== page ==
I try to make her say things which are thoroughly absurd thinking that maybe someday it might make her realise the absurdity of everything and work out what’s going on. Saying things to her which make sense, well that doesn’t work at all.
Last time we went away together we went to Spain. I remember I parked the car outside the hotel. After 5 minutes she said I will just go and see if the car is ok and went out. Anyway she got lost and continued walking right out of the town and into the countryside. Eventually she managed to get back, I don’t know how she did but in any case it’s impossible for us to go anywhere now.
In Antibes it’s more familiar for her but even so she still gets lost. If I leave her even for a minute she gets up and wonders off. It’s very difficult. Here there are people who know us, especially in the shops and cafes so this makes it a bit easier.
We are now taking her to a local group once a week for a couple of hours, just for a change. Balthazar, my son, took her to this place in Antibes recently, it’s a group where she can spend some time and the family can also have a break. She seemed to be very happy there but before when I had taken her it was a different story. She became very restless and became very impatient after just half an hour. However this last time she went she seemed to enjoy it very much, I don’t know if she was maybe chatted up or something (laughs) but in any case it seemed to go ok. So we are trying to take her there again next week.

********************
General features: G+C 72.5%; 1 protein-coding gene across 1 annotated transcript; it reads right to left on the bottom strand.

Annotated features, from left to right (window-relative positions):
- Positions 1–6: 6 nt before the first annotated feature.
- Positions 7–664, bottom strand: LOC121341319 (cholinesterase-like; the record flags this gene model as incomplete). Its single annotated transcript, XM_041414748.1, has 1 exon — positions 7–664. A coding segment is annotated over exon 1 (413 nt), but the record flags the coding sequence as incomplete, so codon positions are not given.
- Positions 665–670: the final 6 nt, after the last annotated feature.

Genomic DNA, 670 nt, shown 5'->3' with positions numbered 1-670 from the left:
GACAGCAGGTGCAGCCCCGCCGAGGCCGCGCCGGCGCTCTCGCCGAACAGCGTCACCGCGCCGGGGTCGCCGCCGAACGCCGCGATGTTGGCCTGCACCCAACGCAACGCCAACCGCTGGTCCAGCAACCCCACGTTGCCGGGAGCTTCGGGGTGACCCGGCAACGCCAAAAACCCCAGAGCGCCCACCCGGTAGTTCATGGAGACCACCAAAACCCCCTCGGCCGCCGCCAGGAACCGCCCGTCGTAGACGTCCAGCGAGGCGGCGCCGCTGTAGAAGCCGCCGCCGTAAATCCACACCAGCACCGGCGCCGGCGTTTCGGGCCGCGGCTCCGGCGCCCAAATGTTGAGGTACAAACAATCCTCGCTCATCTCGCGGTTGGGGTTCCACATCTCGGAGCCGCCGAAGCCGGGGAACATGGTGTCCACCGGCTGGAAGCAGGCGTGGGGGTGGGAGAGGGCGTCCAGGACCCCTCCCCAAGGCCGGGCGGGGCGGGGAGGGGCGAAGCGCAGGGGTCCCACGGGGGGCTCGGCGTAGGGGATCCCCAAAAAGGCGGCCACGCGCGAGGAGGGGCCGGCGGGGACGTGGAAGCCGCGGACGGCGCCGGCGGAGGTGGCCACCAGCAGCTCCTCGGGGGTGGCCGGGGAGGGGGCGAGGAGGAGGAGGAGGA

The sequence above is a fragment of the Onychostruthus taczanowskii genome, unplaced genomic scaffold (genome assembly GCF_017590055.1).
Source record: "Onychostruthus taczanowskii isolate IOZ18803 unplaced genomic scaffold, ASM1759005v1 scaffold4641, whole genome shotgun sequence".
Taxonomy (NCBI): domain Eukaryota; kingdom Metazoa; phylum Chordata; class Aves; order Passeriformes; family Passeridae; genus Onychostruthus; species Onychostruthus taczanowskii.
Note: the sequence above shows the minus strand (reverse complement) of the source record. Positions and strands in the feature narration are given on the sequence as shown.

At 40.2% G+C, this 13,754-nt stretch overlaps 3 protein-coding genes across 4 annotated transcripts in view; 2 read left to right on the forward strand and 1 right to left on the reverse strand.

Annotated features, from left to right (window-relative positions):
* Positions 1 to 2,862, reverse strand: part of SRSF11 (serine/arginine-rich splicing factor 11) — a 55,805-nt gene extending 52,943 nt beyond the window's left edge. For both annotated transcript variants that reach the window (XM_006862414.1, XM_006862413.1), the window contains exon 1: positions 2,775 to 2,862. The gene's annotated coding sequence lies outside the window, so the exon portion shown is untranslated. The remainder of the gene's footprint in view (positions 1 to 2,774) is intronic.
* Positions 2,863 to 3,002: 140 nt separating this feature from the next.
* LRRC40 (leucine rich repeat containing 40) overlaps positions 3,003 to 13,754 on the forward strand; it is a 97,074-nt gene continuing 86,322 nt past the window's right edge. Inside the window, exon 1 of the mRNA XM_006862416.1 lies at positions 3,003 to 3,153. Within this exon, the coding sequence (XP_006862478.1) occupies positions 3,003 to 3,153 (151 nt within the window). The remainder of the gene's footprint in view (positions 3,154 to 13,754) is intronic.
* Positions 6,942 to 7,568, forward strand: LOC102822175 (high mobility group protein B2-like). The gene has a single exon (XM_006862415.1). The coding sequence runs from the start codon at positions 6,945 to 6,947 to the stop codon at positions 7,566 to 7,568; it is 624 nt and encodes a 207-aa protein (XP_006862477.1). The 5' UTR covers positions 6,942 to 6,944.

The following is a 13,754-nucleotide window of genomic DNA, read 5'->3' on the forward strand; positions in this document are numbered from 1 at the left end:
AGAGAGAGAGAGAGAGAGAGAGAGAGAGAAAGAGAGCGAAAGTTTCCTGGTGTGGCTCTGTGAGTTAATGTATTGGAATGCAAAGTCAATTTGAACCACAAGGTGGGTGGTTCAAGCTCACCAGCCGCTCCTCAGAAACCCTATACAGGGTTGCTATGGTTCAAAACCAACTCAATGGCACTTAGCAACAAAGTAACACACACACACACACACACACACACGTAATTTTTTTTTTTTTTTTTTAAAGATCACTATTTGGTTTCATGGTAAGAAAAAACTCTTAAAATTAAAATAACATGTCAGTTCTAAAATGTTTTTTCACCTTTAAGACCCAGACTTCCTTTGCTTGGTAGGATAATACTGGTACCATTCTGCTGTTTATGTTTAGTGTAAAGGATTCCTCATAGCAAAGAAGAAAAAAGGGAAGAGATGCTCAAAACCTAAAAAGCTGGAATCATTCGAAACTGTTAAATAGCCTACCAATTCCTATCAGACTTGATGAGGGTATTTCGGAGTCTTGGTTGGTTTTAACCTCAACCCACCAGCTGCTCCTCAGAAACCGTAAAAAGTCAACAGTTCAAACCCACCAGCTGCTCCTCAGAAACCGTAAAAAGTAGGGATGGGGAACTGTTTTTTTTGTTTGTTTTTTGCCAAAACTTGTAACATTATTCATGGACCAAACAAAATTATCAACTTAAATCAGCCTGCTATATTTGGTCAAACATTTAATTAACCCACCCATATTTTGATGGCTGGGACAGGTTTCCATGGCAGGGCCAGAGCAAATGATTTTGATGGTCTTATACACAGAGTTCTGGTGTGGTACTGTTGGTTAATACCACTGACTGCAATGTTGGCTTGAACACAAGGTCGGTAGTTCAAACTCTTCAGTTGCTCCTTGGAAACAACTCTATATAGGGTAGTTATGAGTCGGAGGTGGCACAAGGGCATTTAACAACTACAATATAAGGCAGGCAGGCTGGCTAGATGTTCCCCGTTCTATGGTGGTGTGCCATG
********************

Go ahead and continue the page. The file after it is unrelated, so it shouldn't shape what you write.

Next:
Balthazar will take her though as she doesn’t like me leaving her. If I am away from her she wants to know where I have been and who I have been with and the rest of it.
So your life has changed quite a bit in the last 2 years?
Well yes and our life is going to change a bit more. We are not getting any younger so a few months ago my son and his family came to live with us in the house. Anne and I will move into the apartment next door because I guess that will be easier for everyone. At the momet we still have tenants in that apartment but when they leave Anne and I will move in there.
How is it living with your son and his family?
(He laughs) We don’t have the same tastes. I like things natural, I like wood and things like that whereas they seem to like everything plastic. If you look at the furniture they are bringing in it’s all plastic. We have a very different way of looking at things. I am very much for making things, natural things etc. I guess it’s a new experience for all of us so it will take a while to get used to I expect.
What do you like to do on the Cap?
The whole time I have been down here, since I have lived here, I have been spear fishing in the sea. I don’t do that anymore of course.
There are less fish around now than there were then but I used to go all year round down by the rocks. I would catch mullet, octopus, nothing extraordinary, but it was good. In fact, while we were in La Gaude, we used to come down to see Annes’ grandmother who lived in Antibes, on Blvd Wison. We would come down maybe once a week and go out and have a picnic with the boys on the rocks somewhere and I would go spear fishing.
I tell Papa G about Archille the young boy who comes to the Cap from La Gaude all summer to go spear fishing.
That’s great, tell him I will buy the fish from him with pleasure he says. I would love to go fishing with him but I am too old now. To be honest I haven’t tried it for a few years now. I have inflammation of the joints and I also I can’t go anymore because of Anne. I can’t leave her alone on the beach you see. In fact I don’t really go to the beach at all. My family go to sandy beaches and I don’t like sandy beaches also the water there is very shallow and in the summer there are masses of people and what do they do? They all p*** in the water.